The President does not appear to be the only one who is worried, BudgIT, a foremost civic-tech organization engaged in the advocacy for fiscal transparency and public accountability in Nigeria has explicitly expressed greater worries on behalf of many. From BudgIT we are able to learn that there are 460 duplicated items amounting to N378.9billion in budget 2022. Worse still is that several projects were inexplicably assigned to Ministries, Departments and Agencies (MDAs). For example, the National Agency for Great Green Wall, set up to prevent land degradation and desertification afflicting parts of the country is to get N1.3 billion for purchasing motorcycles, street lights and other projects which are outside its mandate. The Ministry of Environment, which is not a security agency reportedly has N67.8million to construct ‘Gun Armouries.’ This trend ought to worry any well-meaning Nigerian more so as this is not the first time of its occurrence in our budgets. Last year, as many as 316 duplicated projects were inserted into the 2021 Budget approved by the National Assembly.

The point must be made again that the ample time which our legislature spends on scrutinizing the budget is commendable because that is more likely to bring out the best of the budget. Interestingly, they do not appear to subject the request for loans by the executive to the same type of scrutiny. This is particularly curious because despite the very loud public disapproval of the numerous loans incurred by this government, none of the requests for loans is ever rejected and no changes are ever made either to the amount needed or the nature of its components. Yet, the National Assembly is made up of the same professionals of different academic and occupational backgrounds who always pick holes in budget estimates. Could it be that the Executive arm is never able to deploy the same expertise it puts into working on loans into the preparation of budgets or are presidential liaison officers not the same for budgets and loans?

The absence of a unity of direction between the Presidency and the National Assembly on the subject of the Electoral Act Amendment Bill is even more complicated. The refusal of the President to assent to the bill because of its anti-democratic feature of disallowing our political parties from having options of primary election modes cannot be faulted. But it is obvious that some legislators may have felt bad because as friends who speedily approve executive requests, Buhari should have also reciprocated by accepting the wishes of his friends to reduce the powers of governors. But then by refraining from perpetuating what is wrong, the President taught his friends a huge lesson that it makes more sense for a leader to support his friends only when their viewpoint will not hurt the public. Whereas legislators who are lawyers are fully aware that a law which is targeted at a specified group is bad law, both themselves and their other colleagues who are not learned should hereafter realize that to blindly support a friend can be injurious to both a policy and many innocent persons involved in the process.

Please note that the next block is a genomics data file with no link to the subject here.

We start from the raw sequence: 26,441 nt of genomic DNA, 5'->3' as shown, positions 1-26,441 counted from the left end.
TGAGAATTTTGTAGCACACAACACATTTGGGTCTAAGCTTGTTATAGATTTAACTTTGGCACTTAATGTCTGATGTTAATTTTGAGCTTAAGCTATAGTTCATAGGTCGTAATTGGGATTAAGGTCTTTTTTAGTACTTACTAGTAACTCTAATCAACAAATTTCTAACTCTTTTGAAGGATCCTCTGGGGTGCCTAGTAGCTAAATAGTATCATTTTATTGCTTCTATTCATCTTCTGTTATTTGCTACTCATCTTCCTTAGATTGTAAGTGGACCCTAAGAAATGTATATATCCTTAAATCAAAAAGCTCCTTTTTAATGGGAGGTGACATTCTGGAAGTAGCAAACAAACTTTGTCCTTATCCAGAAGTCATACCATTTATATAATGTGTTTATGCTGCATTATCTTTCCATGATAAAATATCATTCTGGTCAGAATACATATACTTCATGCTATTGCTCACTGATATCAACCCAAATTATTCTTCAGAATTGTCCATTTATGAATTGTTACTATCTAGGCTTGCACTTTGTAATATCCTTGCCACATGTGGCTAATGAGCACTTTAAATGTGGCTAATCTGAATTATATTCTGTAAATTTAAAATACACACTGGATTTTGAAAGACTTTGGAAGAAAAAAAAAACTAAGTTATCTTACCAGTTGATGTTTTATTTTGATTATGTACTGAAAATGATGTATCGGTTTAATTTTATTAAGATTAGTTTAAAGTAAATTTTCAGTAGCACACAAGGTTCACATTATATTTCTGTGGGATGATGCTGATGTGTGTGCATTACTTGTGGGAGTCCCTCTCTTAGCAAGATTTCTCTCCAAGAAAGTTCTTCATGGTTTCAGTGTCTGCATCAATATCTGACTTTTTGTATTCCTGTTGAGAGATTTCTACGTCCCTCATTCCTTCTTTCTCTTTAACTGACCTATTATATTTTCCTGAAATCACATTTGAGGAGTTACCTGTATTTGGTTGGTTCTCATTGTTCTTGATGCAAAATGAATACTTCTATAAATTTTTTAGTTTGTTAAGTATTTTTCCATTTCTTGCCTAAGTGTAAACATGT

Accordingly, our legislators who are mandated to ensure that nominees to certain public offices are fit and proper persons should stop the ‘bow and go’ contrived scheme which allows nominees with poor baggage to assume offices. The power to screen a person for an office, as we have always argued in this column, cannot be logically extended to include the power to exempt some from screening. If the Presidency nominates people for offices, the constitution requires the senate to reject those who are unfit such as partisan politicians nominated to the electoral body because the contrary would amount to perpetuation of wrong and would in turn hurt the electoral process. As President Buhari is currently struggling to reduce both our numerous institutions and government’s inability to meet University teachers’ requirements, this is not the time for friends in the legislature to be making fresh laws to create more institutions. People must learn to support their friends in office to end well.

Tonnie Iredia
February 20, 2022.